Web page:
Or you can set paginate=True to instead get a SearchIterator back immediately. Each "next" call will cause a request for more results to come from Loggly. This is essentially a less-automated way of accomplishing the same thing as above, except you can run other code between pages of results. Consider:

search = loggly.search('foo:"bar"', frm='-1D', til='now', paginate=True, pagesize=100)
events = list()
for page in search:
    events.extend(page)
    print('{} events collected so far!'.format(len(events)))

pagesize is the number of results to return per page. Loggly limits this to 1,000 events at most, but this can sometimes cause problems as well. If you find yourself getting inexplicable errors from Loggly, try making your page size smaller. The effects of this setting are not always obvious when paginate is False, although the page size is applied in that case, fewer API calls are made, and the function may return faster. But when it's True, you'll get back that many events at a time from the iterator.

Account Info

Retrieving account info requires a subdomain and an API token.

info = loggly.account_info()

Calling account_info() also updates some convenience properties in the module:

loggly.customer_tokens
loggly.retention
loggly.subdomain
loggly.volume_limit

Statistics

The stats API requires a subdomain and either a username/password combo or an API token.

You can call the stats function to get statistical data about numerical fields in your log events. In the fictional example below, you'd get back the average request time for your app.

stats = loggly.stats(stat='avg', field='json.log.request_time', query='*', frm=None, til=None)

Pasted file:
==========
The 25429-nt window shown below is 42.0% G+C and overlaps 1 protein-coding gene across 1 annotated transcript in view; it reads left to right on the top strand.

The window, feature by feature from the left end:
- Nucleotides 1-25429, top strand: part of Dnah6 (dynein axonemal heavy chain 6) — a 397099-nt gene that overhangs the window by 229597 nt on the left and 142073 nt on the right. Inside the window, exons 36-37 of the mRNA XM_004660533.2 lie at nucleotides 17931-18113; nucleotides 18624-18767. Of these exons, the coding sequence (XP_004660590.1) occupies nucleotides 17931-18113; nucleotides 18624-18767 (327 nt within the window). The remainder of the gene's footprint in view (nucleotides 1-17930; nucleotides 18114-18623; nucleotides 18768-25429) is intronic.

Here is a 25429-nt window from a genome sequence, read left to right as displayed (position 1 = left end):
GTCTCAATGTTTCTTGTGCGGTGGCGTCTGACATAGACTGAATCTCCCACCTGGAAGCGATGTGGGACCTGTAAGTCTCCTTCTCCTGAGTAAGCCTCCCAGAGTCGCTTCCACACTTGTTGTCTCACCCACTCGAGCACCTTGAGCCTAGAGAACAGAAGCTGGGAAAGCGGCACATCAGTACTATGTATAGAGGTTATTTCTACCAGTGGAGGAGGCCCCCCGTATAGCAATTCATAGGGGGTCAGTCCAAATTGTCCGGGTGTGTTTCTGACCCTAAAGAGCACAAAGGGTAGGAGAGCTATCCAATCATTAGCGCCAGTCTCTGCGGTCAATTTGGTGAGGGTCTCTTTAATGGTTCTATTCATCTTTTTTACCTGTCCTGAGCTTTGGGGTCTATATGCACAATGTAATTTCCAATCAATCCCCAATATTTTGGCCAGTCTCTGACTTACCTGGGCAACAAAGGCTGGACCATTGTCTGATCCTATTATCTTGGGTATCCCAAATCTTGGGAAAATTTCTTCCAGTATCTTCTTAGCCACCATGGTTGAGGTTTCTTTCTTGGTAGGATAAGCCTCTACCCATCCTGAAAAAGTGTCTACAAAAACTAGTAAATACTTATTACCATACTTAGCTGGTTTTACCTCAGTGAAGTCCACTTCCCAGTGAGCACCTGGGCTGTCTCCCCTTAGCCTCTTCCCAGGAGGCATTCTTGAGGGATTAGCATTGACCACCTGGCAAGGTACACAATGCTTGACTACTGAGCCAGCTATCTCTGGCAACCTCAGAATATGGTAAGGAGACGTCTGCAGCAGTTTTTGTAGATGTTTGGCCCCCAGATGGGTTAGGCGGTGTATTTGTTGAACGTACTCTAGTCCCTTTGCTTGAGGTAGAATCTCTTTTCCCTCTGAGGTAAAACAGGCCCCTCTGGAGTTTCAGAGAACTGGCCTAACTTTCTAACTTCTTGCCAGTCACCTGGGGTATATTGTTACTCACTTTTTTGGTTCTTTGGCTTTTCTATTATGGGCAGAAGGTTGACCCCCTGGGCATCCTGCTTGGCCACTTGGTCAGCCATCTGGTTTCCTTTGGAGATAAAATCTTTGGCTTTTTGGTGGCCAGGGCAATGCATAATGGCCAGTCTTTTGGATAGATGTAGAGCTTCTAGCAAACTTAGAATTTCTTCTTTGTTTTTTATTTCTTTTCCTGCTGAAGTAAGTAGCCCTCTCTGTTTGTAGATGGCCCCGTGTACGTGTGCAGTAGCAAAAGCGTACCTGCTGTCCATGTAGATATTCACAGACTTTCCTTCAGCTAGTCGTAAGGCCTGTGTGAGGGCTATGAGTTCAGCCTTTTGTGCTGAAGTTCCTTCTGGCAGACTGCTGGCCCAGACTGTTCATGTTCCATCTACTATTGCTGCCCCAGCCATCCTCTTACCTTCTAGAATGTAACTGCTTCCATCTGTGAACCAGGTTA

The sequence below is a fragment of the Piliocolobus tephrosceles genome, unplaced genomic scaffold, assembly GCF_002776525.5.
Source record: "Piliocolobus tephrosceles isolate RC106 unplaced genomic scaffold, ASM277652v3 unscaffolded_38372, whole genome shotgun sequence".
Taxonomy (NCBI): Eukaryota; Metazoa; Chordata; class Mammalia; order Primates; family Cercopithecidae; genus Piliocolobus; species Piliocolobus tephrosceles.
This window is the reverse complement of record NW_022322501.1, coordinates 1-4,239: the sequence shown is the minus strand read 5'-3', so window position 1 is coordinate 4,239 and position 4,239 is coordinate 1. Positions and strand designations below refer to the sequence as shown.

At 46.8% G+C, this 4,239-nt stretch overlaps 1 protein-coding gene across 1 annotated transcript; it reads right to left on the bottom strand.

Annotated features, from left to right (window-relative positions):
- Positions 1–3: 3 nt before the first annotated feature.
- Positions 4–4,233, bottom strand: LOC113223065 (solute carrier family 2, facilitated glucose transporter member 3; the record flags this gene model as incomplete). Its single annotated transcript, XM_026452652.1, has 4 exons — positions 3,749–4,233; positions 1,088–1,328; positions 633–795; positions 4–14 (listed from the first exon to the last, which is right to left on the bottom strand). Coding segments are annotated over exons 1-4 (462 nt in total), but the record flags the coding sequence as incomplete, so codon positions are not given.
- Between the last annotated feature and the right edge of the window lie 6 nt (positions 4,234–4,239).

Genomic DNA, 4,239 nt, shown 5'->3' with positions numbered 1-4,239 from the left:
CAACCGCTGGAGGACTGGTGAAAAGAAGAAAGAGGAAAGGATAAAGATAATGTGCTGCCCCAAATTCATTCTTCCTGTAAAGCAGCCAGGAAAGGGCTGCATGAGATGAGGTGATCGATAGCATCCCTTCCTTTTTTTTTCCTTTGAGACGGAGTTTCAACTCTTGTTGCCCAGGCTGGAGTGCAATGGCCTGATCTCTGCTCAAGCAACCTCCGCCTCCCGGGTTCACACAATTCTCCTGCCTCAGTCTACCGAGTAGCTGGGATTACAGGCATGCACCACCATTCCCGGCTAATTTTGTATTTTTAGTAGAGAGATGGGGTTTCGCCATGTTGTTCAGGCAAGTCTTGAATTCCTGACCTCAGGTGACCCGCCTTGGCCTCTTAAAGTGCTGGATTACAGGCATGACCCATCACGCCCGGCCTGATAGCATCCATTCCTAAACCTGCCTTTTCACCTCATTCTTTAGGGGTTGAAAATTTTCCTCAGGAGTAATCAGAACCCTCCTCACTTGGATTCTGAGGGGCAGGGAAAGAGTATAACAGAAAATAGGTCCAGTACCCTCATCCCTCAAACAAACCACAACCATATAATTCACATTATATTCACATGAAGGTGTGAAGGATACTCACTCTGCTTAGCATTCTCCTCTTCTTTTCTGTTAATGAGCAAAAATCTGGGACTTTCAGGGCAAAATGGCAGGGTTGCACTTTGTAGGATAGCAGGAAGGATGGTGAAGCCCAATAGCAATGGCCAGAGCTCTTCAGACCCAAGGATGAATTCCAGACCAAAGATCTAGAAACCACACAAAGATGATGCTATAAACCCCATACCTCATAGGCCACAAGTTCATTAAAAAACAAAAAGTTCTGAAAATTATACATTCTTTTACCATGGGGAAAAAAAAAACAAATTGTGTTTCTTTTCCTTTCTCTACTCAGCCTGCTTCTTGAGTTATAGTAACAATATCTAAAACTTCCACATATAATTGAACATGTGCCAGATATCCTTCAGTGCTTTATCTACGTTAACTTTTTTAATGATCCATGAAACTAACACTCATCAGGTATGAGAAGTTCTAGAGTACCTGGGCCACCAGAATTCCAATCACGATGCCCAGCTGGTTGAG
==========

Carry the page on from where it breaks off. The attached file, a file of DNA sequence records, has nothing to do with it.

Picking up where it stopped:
Refer to the documentation for a complete list of valid statistics you can call for.

Exceptions

The base class for all exceptions in this module is loggly.LogglyError, but it's nothing special and is useless except to verify that some other error is a loggly error.

print(isinstance(loggly.RequestError, loggly.LogglyError))

Output:
  True

A ResponseError is thrown anytime this module makes a request to Loggly and gets something other than a 200 OK in response. It will contain a requests response object as well as some convenience members which are extracted from it:

try:
    stats = loggly.stats(field='json.log.bleh')
except loggly.ResponseError as e:
    print('{} {}\n{}'.format(e.status_code, e.reason, e.message))

Output:
 400 BAD REQUEST
 The requested field 'json.log.bleh' is unknown.

A RequestError, by contrast, is thrown when the library is able to detect a problem in the formation of a request before the request is made. It contains a reason field which will contain a plaintext explanation of the problem.

try:
    loggly.bulk_submit({'adict': 'is invalid here'})
except loggly.RequestError as e:
  print(e.reason)

Output:
  events must be a list or string

An AuthenticationError is raised when you try to make an API call without providing sufficient credentials for the operation.

try:
    loggly.subdomain = 'mysub'
    events = loggly.search()
except AuthenticationError as e:
    print('You didn't set an api_token!')